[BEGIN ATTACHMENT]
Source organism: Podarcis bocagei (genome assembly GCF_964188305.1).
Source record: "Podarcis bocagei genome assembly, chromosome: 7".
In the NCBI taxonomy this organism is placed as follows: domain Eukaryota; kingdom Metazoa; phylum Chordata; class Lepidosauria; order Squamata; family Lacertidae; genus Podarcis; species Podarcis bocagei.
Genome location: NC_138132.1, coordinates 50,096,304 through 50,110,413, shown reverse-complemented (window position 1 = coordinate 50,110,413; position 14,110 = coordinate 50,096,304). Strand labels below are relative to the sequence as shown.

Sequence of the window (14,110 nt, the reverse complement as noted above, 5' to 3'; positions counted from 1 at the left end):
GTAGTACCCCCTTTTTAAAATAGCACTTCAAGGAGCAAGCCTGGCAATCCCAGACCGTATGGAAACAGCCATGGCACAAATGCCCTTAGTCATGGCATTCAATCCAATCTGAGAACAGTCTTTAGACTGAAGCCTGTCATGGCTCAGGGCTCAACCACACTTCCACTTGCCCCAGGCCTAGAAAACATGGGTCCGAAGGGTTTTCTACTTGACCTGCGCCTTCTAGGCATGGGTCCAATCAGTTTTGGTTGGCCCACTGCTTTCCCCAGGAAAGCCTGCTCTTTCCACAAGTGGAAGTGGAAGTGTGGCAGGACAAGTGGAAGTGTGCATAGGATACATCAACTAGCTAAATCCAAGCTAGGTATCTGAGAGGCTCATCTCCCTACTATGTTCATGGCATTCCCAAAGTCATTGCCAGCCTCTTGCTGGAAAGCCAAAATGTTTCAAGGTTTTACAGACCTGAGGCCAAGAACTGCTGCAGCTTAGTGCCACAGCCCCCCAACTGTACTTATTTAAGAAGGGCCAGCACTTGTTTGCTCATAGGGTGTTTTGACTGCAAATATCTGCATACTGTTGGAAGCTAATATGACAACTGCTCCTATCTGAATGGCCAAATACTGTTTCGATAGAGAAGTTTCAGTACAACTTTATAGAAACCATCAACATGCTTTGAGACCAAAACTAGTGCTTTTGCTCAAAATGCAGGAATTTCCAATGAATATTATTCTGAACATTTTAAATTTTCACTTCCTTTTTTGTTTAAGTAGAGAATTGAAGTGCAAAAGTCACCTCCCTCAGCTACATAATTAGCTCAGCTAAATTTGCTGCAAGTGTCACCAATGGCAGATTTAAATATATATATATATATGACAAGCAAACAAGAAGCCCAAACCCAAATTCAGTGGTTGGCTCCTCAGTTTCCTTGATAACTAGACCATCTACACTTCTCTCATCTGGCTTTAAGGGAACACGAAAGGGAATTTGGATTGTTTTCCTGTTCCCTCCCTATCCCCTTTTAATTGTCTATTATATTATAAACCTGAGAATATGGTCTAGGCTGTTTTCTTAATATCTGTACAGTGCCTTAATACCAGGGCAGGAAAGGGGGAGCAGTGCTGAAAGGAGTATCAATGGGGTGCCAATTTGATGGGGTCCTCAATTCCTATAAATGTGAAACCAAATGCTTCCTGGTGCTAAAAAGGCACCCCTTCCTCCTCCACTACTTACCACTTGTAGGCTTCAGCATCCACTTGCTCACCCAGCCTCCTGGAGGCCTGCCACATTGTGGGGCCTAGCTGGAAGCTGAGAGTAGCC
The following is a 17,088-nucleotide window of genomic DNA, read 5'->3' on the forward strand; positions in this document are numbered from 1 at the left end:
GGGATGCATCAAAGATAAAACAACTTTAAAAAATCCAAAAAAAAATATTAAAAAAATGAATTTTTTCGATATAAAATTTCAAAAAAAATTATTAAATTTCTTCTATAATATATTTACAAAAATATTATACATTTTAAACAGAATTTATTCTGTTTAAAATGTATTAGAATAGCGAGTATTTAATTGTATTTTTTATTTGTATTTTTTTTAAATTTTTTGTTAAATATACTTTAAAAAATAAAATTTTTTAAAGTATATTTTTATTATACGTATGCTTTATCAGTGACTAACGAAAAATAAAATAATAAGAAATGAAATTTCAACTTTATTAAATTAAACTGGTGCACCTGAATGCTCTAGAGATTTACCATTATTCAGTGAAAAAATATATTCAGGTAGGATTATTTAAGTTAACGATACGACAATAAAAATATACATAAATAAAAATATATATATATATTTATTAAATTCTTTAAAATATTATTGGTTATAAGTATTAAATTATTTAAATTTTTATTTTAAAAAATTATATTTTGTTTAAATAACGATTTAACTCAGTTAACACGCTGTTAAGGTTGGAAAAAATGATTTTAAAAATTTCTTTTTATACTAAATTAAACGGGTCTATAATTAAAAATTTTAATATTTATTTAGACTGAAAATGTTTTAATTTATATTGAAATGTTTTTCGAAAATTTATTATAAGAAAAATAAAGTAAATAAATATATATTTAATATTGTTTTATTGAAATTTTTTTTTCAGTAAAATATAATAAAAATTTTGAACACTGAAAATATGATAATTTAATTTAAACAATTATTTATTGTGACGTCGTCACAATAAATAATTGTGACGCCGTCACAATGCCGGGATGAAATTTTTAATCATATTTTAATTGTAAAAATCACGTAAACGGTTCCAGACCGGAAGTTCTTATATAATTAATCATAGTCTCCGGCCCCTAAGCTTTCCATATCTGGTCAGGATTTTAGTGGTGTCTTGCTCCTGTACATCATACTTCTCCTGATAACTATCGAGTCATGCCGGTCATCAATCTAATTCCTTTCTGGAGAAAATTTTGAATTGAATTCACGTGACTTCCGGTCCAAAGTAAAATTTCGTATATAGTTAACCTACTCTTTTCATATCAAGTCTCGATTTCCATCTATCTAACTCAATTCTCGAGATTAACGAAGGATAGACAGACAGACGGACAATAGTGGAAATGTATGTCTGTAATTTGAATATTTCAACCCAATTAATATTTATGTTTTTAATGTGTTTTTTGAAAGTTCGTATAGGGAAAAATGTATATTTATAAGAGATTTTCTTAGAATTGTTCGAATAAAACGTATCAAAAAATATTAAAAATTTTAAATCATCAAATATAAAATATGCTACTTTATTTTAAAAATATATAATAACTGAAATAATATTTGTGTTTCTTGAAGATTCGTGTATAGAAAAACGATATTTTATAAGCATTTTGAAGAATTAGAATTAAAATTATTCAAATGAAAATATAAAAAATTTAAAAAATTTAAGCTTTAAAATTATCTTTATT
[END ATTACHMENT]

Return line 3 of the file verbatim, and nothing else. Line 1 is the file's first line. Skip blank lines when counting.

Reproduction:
In the NCBI taxonomy this organism is placed as follows: domain Eukaryota; kingdom Metazoa; phylum Chordata; class Lepidosauria; order Squamata; family Lacertidae; genus Podarcis; species Podarcis bocagei.